If you want to know more about AI tools , college essays , or fallacies make sure to check out some of our other articles with explanations and examples or go directly to our tools!

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A thesis statement is a sentence that sums up the central point of your paper or essay . Everything else you write should relate to this key idea.

The thesis statement is essential in any academic essay or research paper for two main reasons:

  • It gives your writing direction and focus.
  • It gives the reader a concise summary of your main point.

Without a clear thesis statement, an essay can end up rambling and unfocused, leaving your reader unsure of exactly what you want to say.

Follow these four steps to come up with a thesis statement :

  • Ask a question about your topic .
  • Write your initial answer.
  • Develop your answer by including reasons.
  • Refine your answer, adding more detail and nuance.

The thesis statement should be placed at the end of your essay introduction .

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McCombes, S. (2023, August 15). How to Write a Thesis Statement | 4 Steps & Examples. Scribbr. Retrieved February 22, 2024, from https://www.scribbr.com/academic-essay/thesis-statement/

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25 Thesis Statement Examples That Will Make Writing a Breeze

JBirdwellBranson

Understanding what makes a good thesis statement is one of the major keys to writing a great research paper or argumentative essay. The thesis statement is where you make a claim that will guide you through your entire paper. If you find yourself struggling to make sense of your paper or your topic, then it's likely due to a weak thesis statement.

Let's take a minute to first understand what makes a solid thesis statement, and what key components you need to write one of your own.

Perfecting Your Thesis Statement

A thesis statement always goes at the beginning of the paper. It will typically be in the first couple of paragraphs of the paper so that it can introduce the body paragraphs, which are the supporting evidence for your thesis statement.

Your thesis statement should clearly identify an argument. You need to have a statement that is not only easy to understand, but one that is debatable. What that means is that you can't just put any statement of fact and have it be your thesis. For example, everyone knows that puppies are cute . An ineffective thesis statement would be, "Puppies are adorable and everyone knows it." This isn't really something that's a debatable topic.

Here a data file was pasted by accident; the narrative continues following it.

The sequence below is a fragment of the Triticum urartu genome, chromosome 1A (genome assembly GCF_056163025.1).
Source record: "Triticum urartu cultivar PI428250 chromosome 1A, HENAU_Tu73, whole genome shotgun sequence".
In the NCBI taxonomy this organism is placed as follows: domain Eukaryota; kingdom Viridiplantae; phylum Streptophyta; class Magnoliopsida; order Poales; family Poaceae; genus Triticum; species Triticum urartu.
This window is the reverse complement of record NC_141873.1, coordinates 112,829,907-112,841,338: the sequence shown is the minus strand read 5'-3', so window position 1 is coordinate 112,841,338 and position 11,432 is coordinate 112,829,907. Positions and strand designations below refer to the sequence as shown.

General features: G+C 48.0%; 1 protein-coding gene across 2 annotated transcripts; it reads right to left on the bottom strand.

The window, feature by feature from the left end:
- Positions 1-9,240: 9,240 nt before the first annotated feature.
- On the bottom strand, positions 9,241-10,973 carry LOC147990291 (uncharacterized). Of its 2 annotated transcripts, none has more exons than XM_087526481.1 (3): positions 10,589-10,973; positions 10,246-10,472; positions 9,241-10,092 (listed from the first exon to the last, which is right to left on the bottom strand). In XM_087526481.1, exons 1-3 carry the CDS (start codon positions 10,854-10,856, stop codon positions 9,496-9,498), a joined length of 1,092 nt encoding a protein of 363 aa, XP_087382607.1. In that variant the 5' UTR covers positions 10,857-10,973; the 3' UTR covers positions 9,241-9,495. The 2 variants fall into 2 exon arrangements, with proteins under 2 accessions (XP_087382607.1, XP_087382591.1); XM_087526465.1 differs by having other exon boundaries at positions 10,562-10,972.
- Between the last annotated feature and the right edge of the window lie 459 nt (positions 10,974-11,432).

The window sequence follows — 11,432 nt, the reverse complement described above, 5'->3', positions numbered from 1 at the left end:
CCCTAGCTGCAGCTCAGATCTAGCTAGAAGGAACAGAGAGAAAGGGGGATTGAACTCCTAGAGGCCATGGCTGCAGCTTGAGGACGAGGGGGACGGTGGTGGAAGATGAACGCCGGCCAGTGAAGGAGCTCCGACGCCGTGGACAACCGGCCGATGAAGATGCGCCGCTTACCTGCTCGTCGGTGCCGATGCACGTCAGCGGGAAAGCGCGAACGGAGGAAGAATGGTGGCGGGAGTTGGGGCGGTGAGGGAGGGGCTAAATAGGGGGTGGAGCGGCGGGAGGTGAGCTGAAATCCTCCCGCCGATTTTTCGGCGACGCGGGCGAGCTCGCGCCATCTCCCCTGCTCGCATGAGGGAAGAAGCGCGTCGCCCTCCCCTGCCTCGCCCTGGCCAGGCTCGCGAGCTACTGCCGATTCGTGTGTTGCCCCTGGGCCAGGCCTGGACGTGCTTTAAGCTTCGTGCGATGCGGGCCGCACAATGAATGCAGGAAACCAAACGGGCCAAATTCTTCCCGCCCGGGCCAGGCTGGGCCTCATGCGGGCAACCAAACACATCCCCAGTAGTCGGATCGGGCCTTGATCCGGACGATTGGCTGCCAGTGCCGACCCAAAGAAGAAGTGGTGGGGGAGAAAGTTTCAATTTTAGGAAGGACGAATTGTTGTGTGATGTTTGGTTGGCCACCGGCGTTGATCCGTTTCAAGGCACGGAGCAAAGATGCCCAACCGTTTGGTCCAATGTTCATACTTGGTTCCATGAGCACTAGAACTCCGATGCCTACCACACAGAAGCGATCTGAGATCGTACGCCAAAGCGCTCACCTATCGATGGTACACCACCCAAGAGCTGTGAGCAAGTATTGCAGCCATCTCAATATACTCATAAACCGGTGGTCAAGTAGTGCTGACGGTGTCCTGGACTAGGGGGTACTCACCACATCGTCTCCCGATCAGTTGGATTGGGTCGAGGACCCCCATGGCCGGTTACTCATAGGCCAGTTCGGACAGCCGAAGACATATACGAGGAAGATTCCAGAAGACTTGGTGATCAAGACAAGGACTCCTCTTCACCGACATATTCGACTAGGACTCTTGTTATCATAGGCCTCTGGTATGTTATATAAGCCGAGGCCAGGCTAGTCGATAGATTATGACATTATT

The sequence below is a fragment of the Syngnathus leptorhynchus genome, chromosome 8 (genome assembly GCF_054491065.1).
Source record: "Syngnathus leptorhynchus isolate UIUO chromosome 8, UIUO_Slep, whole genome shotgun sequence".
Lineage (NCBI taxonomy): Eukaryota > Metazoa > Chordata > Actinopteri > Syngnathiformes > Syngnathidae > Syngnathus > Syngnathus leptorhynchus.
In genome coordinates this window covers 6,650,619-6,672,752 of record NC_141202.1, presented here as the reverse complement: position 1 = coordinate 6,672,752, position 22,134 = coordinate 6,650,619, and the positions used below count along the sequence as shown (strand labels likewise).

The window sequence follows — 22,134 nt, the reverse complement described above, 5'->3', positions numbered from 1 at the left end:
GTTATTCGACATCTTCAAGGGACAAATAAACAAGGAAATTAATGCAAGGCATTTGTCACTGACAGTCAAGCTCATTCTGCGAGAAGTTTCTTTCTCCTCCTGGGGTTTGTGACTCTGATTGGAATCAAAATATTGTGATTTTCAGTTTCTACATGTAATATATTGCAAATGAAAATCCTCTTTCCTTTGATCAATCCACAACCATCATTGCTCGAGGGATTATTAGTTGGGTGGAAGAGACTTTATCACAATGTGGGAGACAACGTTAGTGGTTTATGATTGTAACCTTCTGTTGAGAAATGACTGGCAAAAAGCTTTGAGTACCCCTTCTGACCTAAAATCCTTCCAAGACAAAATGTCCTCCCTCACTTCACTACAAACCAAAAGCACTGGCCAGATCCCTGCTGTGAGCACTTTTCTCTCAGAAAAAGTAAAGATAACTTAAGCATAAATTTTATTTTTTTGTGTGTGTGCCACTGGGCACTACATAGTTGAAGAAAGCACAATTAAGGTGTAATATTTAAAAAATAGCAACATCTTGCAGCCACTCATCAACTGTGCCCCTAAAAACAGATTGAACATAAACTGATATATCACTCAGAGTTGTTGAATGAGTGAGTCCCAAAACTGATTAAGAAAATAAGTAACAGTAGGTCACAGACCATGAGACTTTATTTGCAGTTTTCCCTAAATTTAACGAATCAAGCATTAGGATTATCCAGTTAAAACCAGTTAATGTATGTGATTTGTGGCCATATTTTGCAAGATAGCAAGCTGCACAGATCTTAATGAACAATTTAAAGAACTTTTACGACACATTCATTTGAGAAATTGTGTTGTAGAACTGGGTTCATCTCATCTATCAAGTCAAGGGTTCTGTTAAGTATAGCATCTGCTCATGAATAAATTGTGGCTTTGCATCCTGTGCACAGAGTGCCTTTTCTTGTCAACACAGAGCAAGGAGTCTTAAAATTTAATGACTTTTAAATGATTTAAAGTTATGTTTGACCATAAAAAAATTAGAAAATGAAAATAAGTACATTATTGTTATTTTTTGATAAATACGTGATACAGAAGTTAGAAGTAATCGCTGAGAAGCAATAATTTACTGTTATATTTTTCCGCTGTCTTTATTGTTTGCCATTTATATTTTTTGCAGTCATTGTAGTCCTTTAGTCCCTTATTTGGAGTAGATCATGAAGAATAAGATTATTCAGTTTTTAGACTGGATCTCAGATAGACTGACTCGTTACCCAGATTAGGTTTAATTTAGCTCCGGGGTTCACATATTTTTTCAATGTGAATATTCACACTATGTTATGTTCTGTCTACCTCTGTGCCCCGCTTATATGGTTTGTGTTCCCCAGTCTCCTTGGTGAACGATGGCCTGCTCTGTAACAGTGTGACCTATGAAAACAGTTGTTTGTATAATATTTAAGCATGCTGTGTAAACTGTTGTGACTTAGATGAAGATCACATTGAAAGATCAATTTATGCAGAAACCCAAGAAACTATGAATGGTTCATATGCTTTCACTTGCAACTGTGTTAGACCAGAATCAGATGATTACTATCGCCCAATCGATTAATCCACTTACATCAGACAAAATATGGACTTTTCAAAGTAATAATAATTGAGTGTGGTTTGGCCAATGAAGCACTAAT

Something that would be more debatable would be, "A puppy's cuteness is derived from its floppy ears, small body, and playfulness." These are three things that can be debated on. Some people might think that the cutest thing about puppies is the fact that they follow you around or that they're really soft and fuzzy.

All cuteness aside, you want to make sure that your thesis statement is not only debatable, but that it also actually thoroughly answers the research question that was posed. You always want to make sure that your evidence is supporting a claim that you made (and not the other way around). This is why it's crucial to read and research about a topic first and come to a conclusion later. If you try to get your research to fit your thesis statement, then it may not work out as neatly as you think. As you learn more, you discover more (and the outcome may not be what you originally thought).

Additionally, your thesis statement shouldn't be too big or too grand. It'll be hard to cover everything in a thesis statement like, "The federal government should act now on climate change." The topic is just too large to actually say something new and meaningful. Instead, a more effective thesis statement might be, "Local governments can combat climate change by providing citizens with larger recycling bins and offering local classes about composting and conservation." This is easier to work with because it's a smaller idea, but you can also discuss the overall topic that you might be interested in, which is climate change.

So, now that we know what makes a good, solid thesis statement, you can start to write your own. If you find that you're getting stuck or you are the type of person who needs to look at examples before you start something, then check out our list of thesis statement examples below.

Thesis statement examples

A quick note that these thesis statements have not been fully researched. These are merely examples to show you what a thesis statement might look like and how you can implement your own ideas into one that you think of independently. As such, you should not use these thesis statements for your own research paper purposes. They are meant to be used as examples only.